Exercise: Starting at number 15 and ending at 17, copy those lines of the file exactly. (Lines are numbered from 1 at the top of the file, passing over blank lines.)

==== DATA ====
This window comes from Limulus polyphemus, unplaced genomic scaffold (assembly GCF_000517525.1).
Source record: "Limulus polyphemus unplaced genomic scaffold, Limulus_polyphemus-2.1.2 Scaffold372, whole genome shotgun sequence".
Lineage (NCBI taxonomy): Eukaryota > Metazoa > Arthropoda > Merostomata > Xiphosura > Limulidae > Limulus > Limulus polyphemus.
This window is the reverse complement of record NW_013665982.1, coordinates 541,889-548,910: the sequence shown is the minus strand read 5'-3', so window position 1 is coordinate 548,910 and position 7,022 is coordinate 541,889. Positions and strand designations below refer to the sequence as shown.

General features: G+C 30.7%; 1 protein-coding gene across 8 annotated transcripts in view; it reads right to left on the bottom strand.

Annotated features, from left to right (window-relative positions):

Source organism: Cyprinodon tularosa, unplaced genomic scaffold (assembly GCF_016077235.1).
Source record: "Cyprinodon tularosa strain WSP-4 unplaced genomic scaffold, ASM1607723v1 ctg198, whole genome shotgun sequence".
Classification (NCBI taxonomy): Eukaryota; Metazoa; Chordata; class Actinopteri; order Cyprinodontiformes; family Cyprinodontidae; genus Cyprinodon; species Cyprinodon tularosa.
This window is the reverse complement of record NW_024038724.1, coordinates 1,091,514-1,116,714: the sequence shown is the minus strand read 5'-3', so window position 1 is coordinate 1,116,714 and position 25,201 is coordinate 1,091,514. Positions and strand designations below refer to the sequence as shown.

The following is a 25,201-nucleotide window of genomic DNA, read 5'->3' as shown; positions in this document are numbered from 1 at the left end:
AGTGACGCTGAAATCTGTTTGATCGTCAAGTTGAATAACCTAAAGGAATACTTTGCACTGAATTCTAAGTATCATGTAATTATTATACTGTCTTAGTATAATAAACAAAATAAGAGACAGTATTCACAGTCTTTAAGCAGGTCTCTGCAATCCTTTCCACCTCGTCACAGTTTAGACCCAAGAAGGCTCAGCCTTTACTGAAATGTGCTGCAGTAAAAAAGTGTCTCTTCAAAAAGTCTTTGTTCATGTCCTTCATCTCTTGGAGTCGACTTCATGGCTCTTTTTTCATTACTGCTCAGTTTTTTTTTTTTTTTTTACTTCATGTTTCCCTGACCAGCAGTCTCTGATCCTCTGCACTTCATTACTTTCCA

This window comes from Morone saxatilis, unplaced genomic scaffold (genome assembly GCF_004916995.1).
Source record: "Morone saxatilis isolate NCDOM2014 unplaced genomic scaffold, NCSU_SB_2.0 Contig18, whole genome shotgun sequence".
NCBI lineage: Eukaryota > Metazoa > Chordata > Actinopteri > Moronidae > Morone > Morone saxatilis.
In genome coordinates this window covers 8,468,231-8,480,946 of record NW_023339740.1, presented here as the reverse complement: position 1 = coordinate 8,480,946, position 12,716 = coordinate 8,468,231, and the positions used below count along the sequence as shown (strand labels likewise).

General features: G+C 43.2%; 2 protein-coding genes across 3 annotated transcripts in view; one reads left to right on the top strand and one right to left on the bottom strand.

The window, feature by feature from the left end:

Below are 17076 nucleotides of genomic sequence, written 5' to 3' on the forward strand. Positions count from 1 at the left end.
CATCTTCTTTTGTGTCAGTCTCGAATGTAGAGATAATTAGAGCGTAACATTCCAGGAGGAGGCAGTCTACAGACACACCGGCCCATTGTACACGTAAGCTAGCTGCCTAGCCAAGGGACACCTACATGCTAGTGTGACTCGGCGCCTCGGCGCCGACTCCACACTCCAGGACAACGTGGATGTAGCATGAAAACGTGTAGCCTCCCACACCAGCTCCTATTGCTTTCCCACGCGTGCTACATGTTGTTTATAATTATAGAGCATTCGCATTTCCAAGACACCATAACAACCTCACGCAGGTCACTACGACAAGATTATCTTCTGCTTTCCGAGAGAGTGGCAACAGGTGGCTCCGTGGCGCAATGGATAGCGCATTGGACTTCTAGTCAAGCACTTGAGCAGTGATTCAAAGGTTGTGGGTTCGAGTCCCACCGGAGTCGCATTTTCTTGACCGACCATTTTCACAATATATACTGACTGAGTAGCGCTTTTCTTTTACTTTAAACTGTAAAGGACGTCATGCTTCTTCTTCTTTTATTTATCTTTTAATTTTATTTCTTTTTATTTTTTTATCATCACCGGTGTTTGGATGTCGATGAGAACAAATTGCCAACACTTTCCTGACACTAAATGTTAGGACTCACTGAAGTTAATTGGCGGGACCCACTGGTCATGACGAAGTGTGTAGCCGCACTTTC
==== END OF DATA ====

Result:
NCBI lineage: Eukaryota > Metazoa > Chordata > Actinopteri > Moronidae > Morone > Morone saxatilis.
In genome coordinates this window covers 8,468,231-8,480,946 of record NW_023339740.1, presented here as the reverse complement: position 1 = coordinate 8,480,946, position 12,716 = coordinate 8,468,231, and the positions used below count along the sequence as shown (strand labels likewise).

General features: G+C 43.2%; 2 protein-coding genes across 3 annotated transcripts in view; one reads left to right on the top strand and one right to left on the bottom strand.